12 Bizarre Things You Need to Know About China

12 Bizarre Things You Need to Know About China

China now ranks among the top five destinations for tourists in the world. As someone who lives in China, I can confirm this is true. More and more people really are visiting the Celestial Empire.

The Internet is overflowing with advice on how to get to different places here. But there are things about China that rarely get mentioned, yet it’s a very good idea to know about them in order to avoid unpleasant surprises.

Bright Side has decided to help ease your trip to this incredible country with the following information.

A crowd of passengers at the railway station in Zhengzhou on the first day of "Golden Week."

  • NEVER — I’ll repeat that — NEVER plan a trip during Chinese national holidays. In China, there’s no such thing as official vacation, and the only chance for people who live there to travel is during state-sanctioned official holidays. And...they really do travel. Everyone at the same time! It’s not an experience for the faint-hearted.
  • All tourist spots during these times are literally swarming with people. There’s no guarantee that you’ll be able to see anything through the crowd. It’s best to check if your planned dates of travel coincide with any national holidays. And remember: four out of six of the main celebrations change their date every year. However, you can definitely rule out May 1st and the first week of October.

Business class seating in the high-speed Beijing-Shanghai train.

  • It’s best to buy train tickets in China at least a month early, otherwise there’s every chance you won’t be going anywhere. The differences between first and second class seats in terms of price are often insignificant, but the difference in comfort can be huge, so tickets for first sell out very fast. If you really need to get somewhere, you can always buy a ticket without a guaranteed seat — you just have to sit on the floor for a couple of hours.
  • Another important thing. You can only enter a railway station by showing both your ticket and your passport. You’ll have to stand in line to have the first checked, then go through security. Plan your time accordingly.

A passenger train near the city of Guilin.

  • If you travel by sleeper train, unless you get on at the initial departure station, your bed sheet will not be changed after use by the previous occupant. Basically, there are things that happen in China that aren’t worth thinking about too much if you want to avoid stress.
  • The system of public transport in China is excellent. You can get practically anywhere on a bus, although you have to have the exact amount of change. The only problem is the buses and the subway often stop working relatively early in the night. In Shanghai, for example, the subway stops at 10:30. But remember there’s always a cheap taxi available.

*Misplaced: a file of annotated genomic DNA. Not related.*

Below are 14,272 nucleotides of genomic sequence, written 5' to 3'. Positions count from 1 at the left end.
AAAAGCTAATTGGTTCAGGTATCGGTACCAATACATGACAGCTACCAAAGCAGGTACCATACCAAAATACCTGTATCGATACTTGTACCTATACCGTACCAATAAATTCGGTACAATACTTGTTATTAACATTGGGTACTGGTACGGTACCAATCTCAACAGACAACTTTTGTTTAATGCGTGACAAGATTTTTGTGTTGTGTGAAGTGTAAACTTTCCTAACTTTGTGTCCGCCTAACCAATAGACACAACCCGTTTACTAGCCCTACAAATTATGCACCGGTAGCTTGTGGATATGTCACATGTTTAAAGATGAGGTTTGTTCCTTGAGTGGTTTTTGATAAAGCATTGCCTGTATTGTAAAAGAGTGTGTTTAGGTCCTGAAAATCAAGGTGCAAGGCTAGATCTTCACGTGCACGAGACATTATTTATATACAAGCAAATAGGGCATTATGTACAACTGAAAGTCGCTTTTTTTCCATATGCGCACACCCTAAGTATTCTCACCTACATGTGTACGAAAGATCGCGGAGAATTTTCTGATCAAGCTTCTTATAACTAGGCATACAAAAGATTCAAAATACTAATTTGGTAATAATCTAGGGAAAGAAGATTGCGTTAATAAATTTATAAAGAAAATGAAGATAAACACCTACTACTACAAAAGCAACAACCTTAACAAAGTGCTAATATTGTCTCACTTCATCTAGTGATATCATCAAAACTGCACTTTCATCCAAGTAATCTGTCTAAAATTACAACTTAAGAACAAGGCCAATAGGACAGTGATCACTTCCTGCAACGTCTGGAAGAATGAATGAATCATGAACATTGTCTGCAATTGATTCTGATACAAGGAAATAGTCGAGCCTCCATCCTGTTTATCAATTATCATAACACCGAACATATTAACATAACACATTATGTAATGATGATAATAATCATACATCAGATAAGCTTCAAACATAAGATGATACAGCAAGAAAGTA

A pedestrian crossing with automatic turn gates to prevent people crossing the road when the red light shows.

  • No one in China leaves tips. Ever. Not in taxis, nor restaurants, nor hotels. It’s not considered acceptable. Even if you really like the service, you’ll not succeed in leaving extra money even on the fifth or sixth attempt.
  • If you’re invited to lunch or dinner by Chinese people, they’ll almost certainly pay for your meal, and this works the other way around as well. That is, they expect you to pay if you invite them out. And since people in China eat at set times, the chances of finding a place to eat outside of the usual timetable are low.
  • Be prepared for absolutely no one to speak English. No one. Not even in hotels. And don’t bother wasting your money on Chinese phrase books. Unless you can somehow miraculously learn their tones, you’ll not be able to say anything intelligible. It’s best to focus on memorizing a few basic characters (about food, for example). Also, download an app that can translate things into Chinese for you.

The Robot Dining Hall cafe in Ningbo where robots work as waiters. They can take orders and understand simple phrases.

  • There’s no Facebook in China. Nor are there any Google services, such as the search engine, Gmail, Google Maps, or YouTube. Android users will have trouble loading apps. So either be prepared for some social isolation or prepare a VPN beforehand.
  • Not all hotels have the right to host foreigners. There is a law in China regarding the compulsory registration of foreign citizens, and not all hotels can perform this function. When booking the hotel, check the small print for the phrase "Only for citizens of mainland China."
  • You can find hot water in China everywhere: in train stations, in airports, in parks, and in restaurants. So if you have a thermos, you can always make yourself some tea or heat up some noodles wherever you are. This is great if you’re traveling on the cheap.
  • Chinese people are very friendly. This can be a problem if you’re asking for directions. That is, people will show you the way even if they don’t know precisely where it is. They just really want to help and think that if they don’t they will lose face. Take the easier option: download a map to your phone.

The Chi Lin Nunnery in Hong Kong.

China is an amazing and beautiful country. Traveling there by yourself requires additional effort, but in exchange you’ll receive so many unforgettable impressions that you’ll be certain it was worth it in the end.

Maria Pipenko for Bright Side
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